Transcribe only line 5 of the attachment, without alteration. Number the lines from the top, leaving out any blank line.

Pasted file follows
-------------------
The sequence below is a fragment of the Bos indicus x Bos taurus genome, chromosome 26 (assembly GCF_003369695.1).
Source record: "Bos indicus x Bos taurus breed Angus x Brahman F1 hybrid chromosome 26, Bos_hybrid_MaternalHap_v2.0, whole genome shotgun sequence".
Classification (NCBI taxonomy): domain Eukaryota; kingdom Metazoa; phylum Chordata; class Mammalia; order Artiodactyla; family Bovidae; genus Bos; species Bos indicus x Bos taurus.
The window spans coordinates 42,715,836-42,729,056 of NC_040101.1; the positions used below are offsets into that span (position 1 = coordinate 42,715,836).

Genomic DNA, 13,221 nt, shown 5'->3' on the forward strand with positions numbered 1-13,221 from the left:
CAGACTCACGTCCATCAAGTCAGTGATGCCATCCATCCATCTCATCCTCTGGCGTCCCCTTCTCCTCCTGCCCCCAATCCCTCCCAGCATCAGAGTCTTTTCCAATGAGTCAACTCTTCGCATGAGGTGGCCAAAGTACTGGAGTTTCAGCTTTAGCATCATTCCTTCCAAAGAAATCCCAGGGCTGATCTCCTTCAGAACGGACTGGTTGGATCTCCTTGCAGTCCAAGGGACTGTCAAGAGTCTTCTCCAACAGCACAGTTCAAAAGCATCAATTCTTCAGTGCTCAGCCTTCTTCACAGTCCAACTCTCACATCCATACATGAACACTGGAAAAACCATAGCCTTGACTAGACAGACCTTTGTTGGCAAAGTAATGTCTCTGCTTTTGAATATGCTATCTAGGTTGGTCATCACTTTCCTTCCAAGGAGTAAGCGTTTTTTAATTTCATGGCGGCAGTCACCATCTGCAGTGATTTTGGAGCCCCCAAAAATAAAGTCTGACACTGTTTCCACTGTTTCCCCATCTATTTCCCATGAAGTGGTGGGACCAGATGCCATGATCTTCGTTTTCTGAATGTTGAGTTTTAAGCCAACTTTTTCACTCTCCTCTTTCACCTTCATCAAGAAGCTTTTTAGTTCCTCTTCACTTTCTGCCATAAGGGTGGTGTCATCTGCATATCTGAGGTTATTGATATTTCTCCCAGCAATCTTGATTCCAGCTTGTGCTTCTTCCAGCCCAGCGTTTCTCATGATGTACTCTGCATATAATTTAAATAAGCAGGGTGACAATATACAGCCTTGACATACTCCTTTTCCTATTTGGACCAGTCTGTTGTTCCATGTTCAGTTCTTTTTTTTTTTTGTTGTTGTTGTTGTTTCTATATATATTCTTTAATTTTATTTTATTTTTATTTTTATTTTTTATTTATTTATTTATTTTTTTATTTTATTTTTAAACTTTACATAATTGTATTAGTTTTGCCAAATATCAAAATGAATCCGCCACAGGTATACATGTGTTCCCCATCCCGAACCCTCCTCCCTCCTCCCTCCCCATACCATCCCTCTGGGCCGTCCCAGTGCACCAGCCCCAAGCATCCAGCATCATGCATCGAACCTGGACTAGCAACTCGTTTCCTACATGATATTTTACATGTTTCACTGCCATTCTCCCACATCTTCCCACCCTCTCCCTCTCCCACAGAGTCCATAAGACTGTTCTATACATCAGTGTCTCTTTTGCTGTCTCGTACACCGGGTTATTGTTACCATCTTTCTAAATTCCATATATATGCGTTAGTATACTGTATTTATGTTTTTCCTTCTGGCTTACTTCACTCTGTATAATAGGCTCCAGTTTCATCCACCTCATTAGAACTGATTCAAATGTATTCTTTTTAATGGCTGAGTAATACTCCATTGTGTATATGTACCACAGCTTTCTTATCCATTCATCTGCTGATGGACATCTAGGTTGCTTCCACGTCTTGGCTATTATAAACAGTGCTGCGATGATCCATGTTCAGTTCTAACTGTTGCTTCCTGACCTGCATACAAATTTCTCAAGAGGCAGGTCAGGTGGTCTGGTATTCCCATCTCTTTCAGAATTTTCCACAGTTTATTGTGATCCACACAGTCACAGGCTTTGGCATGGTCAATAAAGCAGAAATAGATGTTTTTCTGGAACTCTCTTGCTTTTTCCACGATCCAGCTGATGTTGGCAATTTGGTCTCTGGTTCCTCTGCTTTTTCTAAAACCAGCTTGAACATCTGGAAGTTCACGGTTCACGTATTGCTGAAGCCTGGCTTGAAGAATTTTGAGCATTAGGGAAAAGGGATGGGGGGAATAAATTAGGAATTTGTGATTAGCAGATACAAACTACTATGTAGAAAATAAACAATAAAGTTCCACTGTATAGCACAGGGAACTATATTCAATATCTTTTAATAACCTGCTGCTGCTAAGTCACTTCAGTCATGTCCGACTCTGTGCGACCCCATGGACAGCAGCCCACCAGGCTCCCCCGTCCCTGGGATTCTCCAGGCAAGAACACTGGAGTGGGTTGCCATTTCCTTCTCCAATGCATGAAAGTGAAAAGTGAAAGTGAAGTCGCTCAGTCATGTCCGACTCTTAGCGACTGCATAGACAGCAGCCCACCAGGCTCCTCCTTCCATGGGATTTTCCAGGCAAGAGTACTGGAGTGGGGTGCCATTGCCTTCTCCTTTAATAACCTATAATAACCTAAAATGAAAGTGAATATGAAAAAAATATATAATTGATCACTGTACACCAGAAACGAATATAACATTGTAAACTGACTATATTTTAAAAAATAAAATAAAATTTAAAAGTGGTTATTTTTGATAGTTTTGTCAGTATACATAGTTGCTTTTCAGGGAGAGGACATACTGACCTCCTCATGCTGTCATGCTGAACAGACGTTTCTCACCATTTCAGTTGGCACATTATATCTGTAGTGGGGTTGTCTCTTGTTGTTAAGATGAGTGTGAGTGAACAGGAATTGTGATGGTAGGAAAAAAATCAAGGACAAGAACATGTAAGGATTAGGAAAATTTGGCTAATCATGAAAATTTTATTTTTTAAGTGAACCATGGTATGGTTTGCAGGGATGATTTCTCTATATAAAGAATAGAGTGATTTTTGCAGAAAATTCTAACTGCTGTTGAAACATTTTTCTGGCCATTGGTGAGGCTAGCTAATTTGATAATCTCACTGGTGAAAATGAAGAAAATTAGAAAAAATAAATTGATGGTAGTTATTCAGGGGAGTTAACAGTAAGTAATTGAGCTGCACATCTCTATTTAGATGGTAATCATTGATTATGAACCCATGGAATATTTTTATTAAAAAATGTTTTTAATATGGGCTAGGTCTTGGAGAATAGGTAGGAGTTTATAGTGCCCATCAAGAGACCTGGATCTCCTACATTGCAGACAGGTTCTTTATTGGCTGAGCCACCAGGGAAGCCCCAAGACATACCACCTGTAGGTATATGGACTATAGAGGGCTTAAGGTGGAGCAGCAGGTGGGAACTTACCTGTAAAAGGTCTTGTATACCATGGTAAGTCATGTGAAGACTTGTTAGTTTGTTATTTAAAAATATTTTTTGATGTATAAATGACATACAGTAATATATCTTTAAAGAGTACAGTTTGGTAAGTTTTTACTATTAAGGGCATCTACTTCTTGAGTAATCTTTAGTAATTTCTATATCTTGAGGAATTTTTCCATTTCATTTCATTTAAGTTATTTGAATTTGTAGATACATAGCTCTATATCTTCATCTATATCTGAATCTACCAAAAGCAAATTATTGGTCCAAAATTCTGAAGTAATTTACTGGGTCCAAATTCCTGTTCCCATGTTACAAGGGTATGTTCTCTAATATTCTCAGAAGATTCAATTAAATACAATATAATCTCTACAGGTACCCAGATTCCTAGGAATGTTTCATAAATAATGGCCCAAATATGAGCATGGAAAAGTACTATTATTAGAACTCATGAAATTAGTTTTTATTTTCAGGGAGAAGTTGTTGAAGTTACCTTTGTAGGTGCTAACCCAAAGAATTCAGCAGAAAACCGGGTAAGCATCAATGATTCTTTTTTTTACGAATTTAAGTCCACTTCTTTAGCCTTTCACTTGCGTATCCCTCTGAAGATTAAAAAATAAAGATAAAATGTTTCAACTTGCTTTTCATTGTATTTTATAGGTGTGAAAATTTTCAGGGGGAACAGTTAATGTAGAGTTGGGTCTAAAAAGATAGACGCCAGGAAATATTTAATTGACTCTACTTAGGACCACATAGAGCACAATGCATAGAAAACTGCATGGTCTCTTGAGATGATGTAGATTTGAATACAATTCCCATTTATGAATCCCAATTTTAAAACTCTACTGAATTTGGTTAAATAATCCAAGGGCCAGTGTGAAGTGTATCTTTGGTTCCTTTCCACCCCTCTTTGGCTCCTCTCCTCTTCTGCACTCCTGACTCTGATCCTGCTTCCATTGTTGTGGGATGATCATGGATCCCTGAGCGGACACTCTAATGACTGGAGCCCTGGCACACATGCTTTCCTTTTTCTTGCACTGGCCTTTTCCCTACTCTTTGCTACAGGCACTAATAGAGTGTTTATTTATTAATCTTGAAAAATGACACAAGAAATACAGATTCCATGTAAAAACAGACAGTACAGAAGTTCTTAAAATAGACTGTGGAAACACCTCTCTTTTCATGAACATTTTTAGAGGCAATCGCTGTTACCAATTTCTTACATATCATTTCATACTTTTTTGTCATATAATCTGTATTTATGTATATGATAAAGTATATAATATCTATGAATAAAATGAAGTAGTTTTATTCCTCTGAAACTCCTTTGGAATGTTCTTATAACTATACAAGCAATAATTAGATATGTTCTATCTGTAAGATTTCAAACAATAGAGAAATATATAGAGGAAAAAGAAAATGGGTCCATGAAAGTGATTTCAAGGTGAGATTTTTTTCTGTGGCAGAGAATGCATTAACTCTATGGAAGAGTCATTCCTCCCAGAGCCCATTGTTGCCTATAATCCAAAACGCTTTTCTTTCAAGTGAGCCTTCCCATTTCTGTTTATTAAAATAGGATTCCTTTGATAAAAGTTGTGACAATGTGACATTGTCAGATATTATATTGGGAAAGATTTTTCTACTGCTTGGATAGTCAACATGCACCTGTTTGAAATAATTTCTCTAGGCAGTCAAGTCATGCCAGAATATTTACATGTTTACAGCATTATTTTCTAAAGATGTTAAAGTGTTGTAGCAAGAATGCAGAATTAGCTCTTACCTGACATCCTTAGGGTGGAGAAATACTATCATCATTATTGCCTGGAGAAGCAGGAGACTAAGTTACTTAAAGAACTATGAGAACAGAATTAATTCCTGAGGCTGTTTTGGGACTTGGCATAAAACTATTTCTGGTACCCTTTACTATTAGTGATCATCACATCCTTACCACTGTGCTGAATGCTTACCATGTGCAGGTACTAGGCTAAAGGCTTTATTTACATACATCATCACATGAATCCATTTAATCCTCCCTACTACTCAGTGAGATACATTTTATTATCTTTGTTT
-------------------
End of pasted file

Genomic DNA, 13,221 nt, shown 5'->3' on the forward strand with positions numbered 1-13,221 from the left: